A later comparison, while admitting "it is the microwave record of air temperatures which is the most representative," attempted to merge the discontinuous spacecraft record. No measurable trend in global average temperature between Viking IRTM and MGS TES was visible. "Viking and MGS air temperatures are essentially indistinguishable for this period, suggesting that the Viking and MGS eras are characterized by essentially the same climatic state." It found "a strong dichotomy" between the northern and southern hemispheres, a "very asymmetric paradigm for the Martian annual cycle: a northern spring and summer which is relatively cool, not very dusty, and relatively rich in water vapor and ice clouds; and a southern summer rather similar to that observed by Viking with warmer air temperatures, less water vapor and water ice, and higher levels of atmospheric dust."
The Mars Reconnaissance Orbiter MCS (Mars Climate Sounder) instrument was, upon arrival, able to operate jointly with MGS for a brief period; the less-capable Mars Odyssey THEMIS and Mars Express SPICAM datasets may also be used to span a single, well-calibrated record. While MCS and TES temperatures are generally consistent, investigators report possible cooling below the analytical precision. "After accounting for this modeled cooling, MCS MY 28 temperatures are an average of 0.9 (daytime) and 1.7 K (night-time) cooler than TES MY 24 measurements."
It has been suggested that Mars had a much thicker, warmer atmosphere early in its history. Much of this early atmosphere would have consisted of carbon dioxide. Such an atmosphere would have raised the temperature, at least in some places, to above the freezing point of water. With the higher temperature running water could have carved out the many channels and outflow valleys that are common on the planet. It also may have gathered together to form lakes and maybe an ocean. Some researchers have suggested that the atmosphere of Mars may have been many times as thick as the Earth's; however research published in September 2015 advanced the idea that perhaps the early Martian atmosphere was not as thick as previously thought.
Currently, the atmosphere is very thin. For many years, it was assumed that as with the Earth, most of the early carbon dioxide was locked up in minerals, called carbonates. However, despite the use of many orbiting instruments that looked for carbonates, very few carbonate deposits have been found. Today, it is thought that much of the carbon dioxide in the Martian air was removed by the solar wind. Researchers have discovered a two-step process that sends the gas into space. Ultraviolet light from the Sun could strike a carbon dioxide molecule, breaking it into carbon monoxide and oxygen. A second photon of ultraviolet light could subsequently break the carbon monoxide into oxygen and carbon which would get enough energy to escape the planet. In this process the light isotope of carbon (C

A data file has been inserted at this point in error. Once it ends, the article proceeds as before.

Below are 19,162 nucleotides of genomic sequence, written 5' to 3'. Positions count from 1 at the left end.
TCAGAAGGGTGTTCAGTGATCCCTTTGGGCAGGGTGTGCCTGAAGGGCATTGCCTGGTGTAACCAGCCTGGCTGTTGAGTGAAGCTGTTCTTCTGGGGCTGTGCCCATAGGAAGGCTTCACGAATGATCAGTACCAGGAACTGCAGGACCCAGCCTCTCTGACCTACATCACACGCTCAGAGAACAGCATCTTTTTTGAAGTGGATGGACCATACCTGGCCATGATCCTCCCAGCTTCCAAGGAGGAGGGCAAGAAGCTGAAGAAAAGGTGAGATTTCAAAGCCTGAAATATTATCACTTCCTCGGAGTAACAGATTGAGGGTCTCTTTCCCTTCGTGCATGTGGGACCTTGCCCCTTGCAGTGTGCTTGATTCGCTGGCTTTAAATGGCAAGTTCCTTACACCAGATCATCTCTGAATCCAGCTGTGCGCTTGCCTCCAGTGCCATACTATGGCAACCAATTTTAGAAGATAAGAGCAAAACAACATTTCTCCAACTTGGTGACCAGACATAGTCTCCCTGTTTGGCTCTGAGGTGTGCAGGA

12) would be most likely to leave the atmosphere. Hence, the carbon dioxide left in the atmosphere would be enriched with the heavy isotope (C
13). This higher level of the heavy isotope is what was found by the Curiosity rover on Mars.
|Climate data for Gale Crater (2012–2015)|
|Record high °C (°F)||6
|Average high °C (°F)||−7
|Average low °C (°F)||−82
|Record low °C (°F)||−95
|Source: Centro de Astrobiología, Mars Weather, NASA Quest, SpaceDaily|
Atmospheric properties and processes
Low atmospheric pressure
The Martian atmosphere is composed mainly of carbon dioxide and has a mean surface pressure of about 600 pascals (Pa), much lower than the Earth's 101,000 Pa. One effect of this is that Mars' atmosphere can react much more quickly to a given energy input than that of Earth's atmosphere. As a consequence, Mars is subject to strong thermal tides produced by solar heating rather than a gravitational influence. These tides can be significant, being up to 10% of the total atmospheric pressure (typically about 50 Pa). Earth's atmosphere experiences similar diurnal and semidiurnal tides but their effect is less noticeable because of Earth's much greater atmospheric mass.
Although the temperature on Mars can reach above freezing (0 °C (273 K; 32 °F)), liquid water is unstable over much of the planet, as the atmospheric pressure is below water's triple point and water ice sublimes into water vapor. Exceptions to this are the low-lying areas of the planet, most notably in the Hellas Planitia impact basin, the largest such crater on Mars. It is so deep that the atmospheric pressure at the bottom reaches 1155 Pa, which is above the triple point, so if the temperature exceeded 0 °C liquid water could exist there.
The surface of Mars has a very low thermal inertia, which means it heats quickly when the sun shines on it. Typical daily temperature swings, away from the polar regions, are around 100 K. On Earth, winds often develop in areas where thermal inertia changes suddenly, such as from sea to land. There are no seas on Mars, but there are areas where the thermal inertia of the soil changes, leading to morning and evening winds akin to the sea breezes on Earth. The Antares project "Mars Small-Scale Weather" (MSW) has recently identified some minor weaknesses in current global climate models (GCMs) due to the GCMs' more primitive soil modeling. "Heat admission to the ground and back is quite important in Mars, so soil schemes have to be quite accurate." Those weaknesses are being corrected and should lead to more accurate future assessments, but make continued reliance on older predictions of modeled Martian climate somewhat problematic.